The Times runs a small blurb on writer Willis George Emerson, noting that the National Magazine has begun serializing a new story, “The Smoky God.”
The Times notes: “The story has to do with the discovery of the North Pole, and inhabitants of the interior of the Earth. It is the supposed story of Olaf Jansen, a Swedish sailor, and is told by Mr. Emerson as selections from papers left by the adventurer.”
How lucky we are to live in the Google Age, for a quick search in Twikipedia (Note: Link Broken — my custom search engine that excludes all the nonsense in Wikipedia and its commercial mirror sites) reveals the entire text online. Apparently The Times correspondent didn’t review a copy of the manuscript or he would have discovered that the explorer was Norwegian and that Emerson framed the story by saying he had been given the documents by Olaf Jansen himself.
Another Twikipedia search reveals–oh, good Lord, don’t tell me people are taking this “hollow Earth” book seriously. It appears to be prototypical science fiction. An Amazon.com review calls it “A Classic in Hollow Earth Literature,” presumably a rather sparse genre.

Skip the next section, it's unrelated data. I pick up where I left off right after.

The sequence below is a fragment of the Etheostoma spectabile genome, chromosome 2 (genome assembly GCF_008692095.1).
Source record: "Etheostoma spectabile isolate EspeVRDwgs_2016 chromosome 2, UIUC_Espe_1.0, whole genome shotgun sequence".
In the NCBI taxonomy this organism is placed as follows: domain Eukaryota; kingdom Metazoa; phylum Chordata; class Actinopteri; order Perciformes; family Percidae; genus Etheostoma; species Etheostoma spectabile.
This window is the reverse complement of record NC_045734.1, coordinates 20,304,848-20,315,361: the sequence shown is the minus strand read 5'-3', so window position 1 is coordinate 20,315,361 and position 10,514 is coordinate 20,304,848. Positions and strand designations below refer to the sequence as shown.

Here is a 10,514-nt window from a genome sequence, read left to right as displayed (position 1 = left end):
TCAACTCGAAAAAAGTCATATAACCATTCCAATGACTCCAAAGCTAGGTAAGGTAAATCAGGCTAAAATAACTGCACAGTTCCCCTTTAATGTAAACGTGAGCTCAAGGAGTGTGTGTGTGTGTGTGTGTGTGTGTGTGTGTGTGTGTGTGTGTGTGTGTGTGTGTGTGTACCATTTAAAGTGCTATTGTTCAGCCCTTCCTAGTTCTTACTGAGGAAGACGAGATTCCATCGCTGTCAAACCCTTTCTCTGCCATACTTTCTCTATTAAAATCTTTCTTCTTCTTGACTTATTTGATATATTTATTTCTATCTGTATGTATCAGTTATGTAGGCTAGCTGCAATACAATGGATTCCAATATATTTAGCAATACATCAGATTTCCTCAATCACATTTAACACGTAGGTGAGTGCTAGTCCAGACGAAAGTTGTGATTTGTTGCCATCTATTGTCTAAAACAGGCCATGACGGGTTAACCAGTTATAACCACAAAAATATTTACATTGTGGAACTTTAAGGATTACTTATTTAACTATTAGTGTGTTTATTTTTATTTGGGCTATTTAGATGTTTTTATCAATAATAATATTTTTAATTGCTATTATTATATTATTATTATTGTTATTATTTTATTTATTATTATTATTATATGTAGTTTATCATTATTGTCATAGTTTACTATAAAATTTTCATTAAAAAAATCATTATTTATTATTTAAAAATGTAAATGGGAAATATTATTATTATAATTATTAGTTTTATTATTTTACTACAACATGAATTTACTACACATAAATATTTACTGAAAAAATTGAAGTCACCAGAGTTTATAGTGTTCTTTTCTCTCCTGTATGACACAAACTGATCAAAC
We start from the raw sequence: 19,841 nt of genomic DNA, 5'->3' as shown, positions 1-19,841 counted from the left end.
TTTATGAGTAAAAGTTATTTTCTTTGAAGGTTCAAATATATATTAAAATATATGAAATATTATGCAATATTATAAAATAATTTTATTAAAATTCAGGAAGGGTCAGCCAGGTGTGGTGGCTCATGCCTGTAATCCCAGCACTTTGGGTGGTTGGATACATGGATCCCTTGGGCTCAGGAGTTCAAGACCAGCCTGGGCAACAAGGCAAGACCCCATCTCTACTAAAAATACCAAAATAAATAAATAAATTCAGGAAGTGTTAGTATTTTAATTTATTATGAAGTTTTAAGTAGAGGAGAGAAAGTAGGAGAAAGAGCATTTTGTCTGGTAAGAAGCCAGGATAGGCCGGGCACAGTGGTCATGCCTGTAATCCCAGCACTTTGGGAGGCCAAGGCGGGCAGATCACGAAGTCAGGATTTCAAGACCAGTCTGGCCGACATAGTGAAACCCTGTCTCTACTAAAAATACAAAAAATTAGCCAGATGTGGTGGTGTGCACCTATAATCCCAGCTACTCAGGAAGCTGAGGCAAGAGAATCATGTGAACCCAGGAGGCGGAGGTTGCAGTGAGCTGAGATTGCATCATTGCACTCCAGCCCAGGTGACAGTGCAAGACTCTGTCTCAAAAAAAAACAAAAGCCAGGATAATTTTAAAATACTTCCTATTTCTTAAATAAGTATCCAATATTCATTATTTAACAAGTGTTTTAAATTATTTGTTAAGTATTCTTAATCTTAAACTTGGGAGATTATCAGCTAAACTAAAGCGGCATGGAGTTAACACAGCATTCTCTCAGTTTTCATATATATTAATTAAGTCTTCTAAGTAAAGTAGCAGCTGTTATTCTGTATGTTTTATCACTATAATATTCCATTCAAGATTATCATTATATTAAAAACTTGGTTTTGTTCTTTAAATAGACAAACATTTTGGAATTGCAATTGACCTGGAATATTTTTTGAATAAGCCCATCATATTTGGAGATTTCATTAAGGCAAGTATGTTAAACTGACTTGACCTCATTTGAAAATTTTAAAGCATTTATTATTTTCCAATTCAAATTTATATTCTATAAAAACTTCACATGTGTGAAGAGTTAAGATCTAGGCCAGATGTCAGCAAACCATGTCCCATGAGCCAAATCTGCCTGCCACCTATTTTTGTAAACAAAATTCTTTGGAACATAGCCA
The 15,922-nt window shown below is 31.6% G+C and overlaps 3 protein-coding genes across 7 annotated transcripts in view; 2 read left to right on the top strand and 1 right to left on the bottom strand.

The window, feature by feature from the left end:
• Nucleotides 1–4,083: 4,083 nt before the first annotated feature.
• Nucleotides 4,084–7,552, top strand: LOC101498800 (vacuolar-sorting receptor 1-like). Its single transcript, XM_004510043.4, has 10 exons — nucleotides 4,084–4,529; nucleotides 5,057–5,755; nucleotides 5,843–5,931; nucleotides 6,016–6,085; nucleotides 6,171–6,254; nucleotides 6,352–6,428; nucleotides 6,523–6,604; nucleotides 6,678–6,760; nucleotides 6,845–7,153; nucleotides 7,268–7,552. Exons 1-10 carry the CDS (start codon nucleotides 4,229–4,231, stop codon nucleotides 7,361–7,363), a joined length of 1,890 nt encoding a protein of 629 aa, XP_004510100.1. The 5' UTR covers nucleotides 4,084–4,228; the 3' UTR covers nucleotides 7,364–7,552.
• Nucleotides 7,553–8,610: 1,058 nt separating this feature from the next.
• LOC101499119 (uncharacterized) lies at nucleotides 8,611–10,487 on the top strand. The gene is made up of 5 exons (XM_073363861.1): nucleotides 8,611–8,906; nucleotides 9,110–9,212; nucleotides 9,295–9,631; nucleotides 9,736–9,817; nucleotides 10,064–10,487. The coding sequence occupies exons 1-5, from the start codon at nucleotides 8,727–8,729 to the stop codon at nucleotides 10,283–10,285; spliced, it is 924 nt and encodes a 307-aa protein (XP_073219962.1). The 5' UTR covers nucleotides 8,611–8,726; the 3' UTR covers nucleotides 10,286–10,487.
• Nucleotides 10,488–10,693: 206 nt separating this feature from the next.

Emerson was a prominent land developer, involved in the cities of Brawley and Calexico. His books include “Winning Winds,” “Fall of Jason,” “My Partner and I,” “The Builders,” “The Flock Master,” “American Valor” and “The Man Who Discovered Himself.”
His “Life’s Journey” was frequently quoted:
“To me, life is a highway, leading to a strange country where no milepost is passed a second time. It is bordered with green fields and countless flowers and leads from an unknown point of departure to an unknown point of arrival.”
“The important and timely moment of every life is ‘the now,’ and our deeds should make humanity conscious of our passing.”
Emerson died in December 1918 at his home, 2964 W. 7th St. He was 62.